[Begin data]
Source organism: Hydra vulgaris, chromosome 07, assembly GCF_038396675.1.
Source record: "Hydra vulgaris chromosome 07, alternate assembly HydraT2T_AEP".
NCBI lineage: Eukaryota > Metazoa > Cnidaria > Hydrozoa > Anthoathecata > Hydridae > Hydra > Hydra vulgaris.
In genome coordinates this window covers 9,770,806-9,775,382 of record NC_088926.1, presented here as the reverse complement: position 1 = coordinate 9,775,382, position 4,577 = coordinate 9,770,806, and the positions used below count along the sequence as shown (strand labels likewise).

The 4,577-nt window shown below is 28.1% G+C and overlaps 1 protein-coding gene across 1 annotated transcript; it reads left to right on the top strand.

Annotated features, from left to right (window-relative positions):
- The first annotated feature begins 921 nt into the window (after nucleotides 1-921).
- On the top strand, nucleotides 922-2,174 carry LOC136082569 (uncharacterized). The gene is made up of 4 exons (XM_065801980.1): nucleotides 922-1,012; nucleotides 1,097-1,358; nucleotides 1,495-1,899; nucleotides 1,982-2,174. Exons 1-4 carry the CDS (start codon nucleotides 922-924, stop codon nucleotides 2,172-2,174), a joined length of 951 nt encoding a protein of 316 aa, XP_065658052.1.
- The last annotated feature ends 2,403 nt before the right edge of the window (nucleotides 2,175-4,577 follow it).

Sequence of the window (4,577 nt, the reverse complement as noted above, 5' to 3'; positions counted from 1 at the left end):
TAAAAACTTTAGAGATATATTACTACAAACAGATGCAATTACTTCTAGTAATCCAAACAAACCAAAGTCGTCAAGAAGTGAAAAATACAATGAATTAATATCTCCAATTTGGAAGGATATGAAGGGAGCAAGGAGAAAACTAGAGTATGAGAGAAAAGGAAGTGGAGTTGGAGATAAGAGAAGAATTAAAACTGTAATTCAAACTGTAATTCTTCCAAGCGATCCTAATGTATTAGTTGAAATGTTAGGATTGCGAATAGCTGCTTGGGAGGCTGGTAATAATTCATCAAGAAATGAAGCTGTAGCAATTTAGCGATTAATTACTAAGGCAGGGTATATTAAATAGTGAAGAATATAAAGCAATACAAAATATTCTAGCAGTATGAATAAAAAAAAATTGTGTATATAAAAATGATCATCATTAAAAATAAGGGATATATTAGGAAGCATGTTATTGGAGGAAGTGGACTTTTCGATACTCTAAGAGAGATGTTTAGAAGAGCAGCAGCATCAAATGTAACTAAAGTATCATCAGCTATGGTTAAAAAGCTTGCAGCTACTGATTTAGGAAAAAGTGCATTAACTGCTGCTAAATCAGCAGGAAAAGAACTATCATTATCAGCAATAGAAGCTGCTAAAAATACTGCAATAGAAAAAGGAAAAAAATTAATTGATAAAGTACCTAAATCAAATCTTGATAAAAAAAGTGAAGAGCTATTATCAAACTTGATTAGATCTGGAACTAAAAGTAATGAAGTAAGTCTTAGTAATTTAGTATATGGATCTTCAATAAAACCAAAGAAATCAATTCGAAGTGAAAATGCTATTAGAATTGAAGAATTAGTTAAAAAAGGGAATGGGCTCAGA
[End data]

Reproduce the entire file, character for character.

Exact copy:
Source organism: Hydra vulgaris, chromosome 07, assembly GCF_038396675.1.
Source record: "Hydra vulgaris chromosome 07, alternate assembly HydraT2T_AEP".
NCBI lineage: Eukaryota > Metazoa > Cnidaria > Hydrozoa > Anthoathecata > Hydridae > Hydra > Hydra vulgaris.
In genome coordinates this window covers 9,770,806-9,775,382 of record NC_088926.1, presented here as the reverse complement: position 1 = coordinate 9,775,382, position 4,577 = coordinate 9,770,806, and the positions used below count along the sequence as shown (strand labels likewise).

The 4,577-nt window shown below is 28.1% G+C and overlaps 1 protein-coding gene across 1 annotated transcript; it reads left to right on the top strand.

Annotated features, from left to right (window-relative positions):
- The first annotated feature begins 921 nt into the window (after nucleotides 1-921).
- On the top strand, nucleotides 922-2,174 carry LOC136082569 (uncharacterized). The gene is made up of 4 exons (XM_065801980.1): nucleotides 922-1,012; nucleotides 1,097-1,358; nucleotides 1,495-1,899; nucleotides 1,982-2,174. Exons 1-4 carry the CDS (start codon nucleotides 922-924, stop codon nucleotides 2,172-2,174), a joined length of 951 nt encoding a protein of 316 aa, XP_065658052.1.
- The last annotated feature ends 2,403 nt before the right edge of the window (nucleotides 2,175-4,577 follow it).

Sequence of the window (4,577 nt, the reverse complement as noted above, 5' to 3'; positions counted from 1 at the left end):
TAAAAACTTTAGAGATATATTACTACAAACAGATGCAATTACTTCTAGTAATCCAAACAAACCAAAGTCGTCAAGAAGTGAAAAATACAATGAATTAATATCTCCAATTTGGAAGGATATGAAGGGAGCAAGGAGAAAACTAGAGTATGAGAGAAAAGGAAGTGGAGTTGGAGATAAGAGAAGAATTAAAACTGTAATTCAAACTGTAATTCTTCCAAGCGATCCTAATGTATTAGTTGAAATGTTAGGATTGCGAATAGCTGCTTGGGAGGCTGGTAATAATTCATCAAGAAATGAAGCTGTAGCAATTTAGCGATTAATTACTAAGGCAGGGTATATTAAATAGTGAAGAATATAAAGCAATACAAAATATTCTAGCAGTATGAATAAAAAAAAATTGTGTATATAAAAATGATCATCATTAAAAATAAGGGATATATTAGGAAGCATGTTATTGGAGGAAGTGGACTTTTCGATACTCTAAGAGAGATGTTTAGAAGAGCAGCAGCATCAAATGTAACTAAAGTATCATCAGCTATGGTTAAAAAGCTTGCAGCTACTGATTTAGGAAAAAGTGCATTAACTGCTGCTAAATCAGCAGGAAAAGAACTATCATTATCAGCAATAGAAGCTGCTAAAAATACTGCAATAGAAAAAGGAAAAAAATTAATTGATAAAGTACCTAAATCAAATCTTGATAAAAAAAGTGAAGAGCTATTATCAAACTTGATTAGATCTGGAACTAAAAGTAATGAAGTAAGTCTTAGTAATTTAGTATATGGATCTTCAATAAAACCAAAGAAATCAATTCGAAGTGAAAATGCTATTAGAATTGAAGAATTAGTTAAAAAAGGGAATGGGCTCAGA